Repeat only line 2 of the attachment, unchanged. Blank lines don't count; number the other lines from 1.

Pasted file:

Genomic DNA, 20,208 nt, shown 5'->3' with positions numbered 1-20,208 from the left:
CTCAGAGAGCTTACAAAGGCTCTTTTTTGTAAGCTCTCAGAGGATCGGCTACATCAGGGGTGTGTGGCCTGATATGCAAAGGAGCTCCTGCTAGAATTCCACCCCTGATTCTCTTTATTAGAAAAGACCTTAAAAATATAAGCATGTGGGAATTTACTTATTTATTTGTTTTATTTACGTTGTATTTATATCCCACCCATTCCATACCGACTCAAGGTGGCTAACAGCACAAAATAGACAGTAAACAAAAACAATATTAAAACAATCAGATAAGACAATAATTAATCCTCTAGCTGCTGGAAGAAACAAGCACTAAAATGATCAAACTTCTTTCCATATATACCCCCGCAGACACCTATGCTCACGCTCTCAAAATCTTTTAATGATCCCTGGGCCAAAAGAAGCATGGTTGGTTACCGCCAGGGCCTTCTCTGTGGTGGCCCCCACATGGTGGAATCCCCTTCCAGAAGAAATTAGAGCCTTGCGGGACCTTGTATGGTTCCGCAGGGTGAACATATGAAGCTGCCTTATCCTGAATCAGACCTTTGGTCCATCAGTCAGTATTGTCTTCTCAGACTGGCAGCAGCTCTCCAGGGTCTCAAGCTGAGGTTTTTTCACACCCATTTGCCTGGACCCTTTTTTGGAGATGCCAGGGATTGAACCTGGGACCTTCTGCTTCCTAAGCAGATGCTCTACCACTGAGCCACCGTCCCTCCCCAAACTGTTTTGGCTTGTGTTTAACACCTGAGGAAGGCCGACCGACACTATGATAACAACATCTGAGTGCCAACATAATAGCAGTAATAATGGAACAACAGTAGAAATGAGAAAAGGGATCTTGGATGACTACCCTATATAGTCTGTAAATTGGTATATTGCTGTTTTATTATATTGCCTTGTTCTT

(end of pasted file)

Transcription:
CTCAGAGAGCTTACAAAGGCTCTTTTTTGTAAGCTCTCAGAGGATCGGCTACATCAGGGGTGTGTGGCCTGATATGCAAAGGAGCTCCTGCTAGAATTCCACCCCTGATTCTCTTTATTAGAAAAGACCTTAAAAATATAAGCATGTGGGAATTTACTTATTTATTTGTTTTATTTACGTTGTATTTATATCCCACCCATTCCATACCGACTCAAGGTGGCTAACAGCACAAAATAGACAGTAAACAAAAACAATATTAAAACAATCAGATAAGACAATAATTAATCCTCTAGCTGCTGGAAGAAACAAGCACTAAAATGATCAAACTTCTTTCCATATATACCCCCGCAGACACCTATGCTCACGCTCTCAAAATCTTTTAATGATCCCTGGGCCAAAAGAAGCATGGTTGGTTACCGCCAGGGCCTTCTCTGTGGTGGCCCCCACATGGTGGAATCCCCTTCCAGAAGAAATTAGAGCCTTGCGGGACCTTGTATGGTTCCGCAGGGTGAACATATGAAGCTGCCTTATCCTGAATCAGACCTTTGGTCCATCAGTCAGTATTGTCTTCTCAGACTGGCAGCAGCTCTCCAGGGTCTCAAGCTGAGGTTTTTTCACACCCATTTGCCTGGACCCTTTTTTGGAGATGCCAGGGATTGAACCTGGGACCTTCTGCTTCCTAAGCAGATGCTCTACCACTGAGCCACCGTCCCTCCCCAAACTGTTTTGGCTTGTGTTTAACACCTGAGGAAGGCCGACCGACACTATGATAACAACATCTGAGTGCCAACATAATAGCAGTAATAATGGAACAACAGTAGAAATGAGAAAAGGGATCTTGGATGACTACCCTATATAGTCTGTAAATTGGTATATTGCTGTTTTATTATATTGCCTTGTTCTT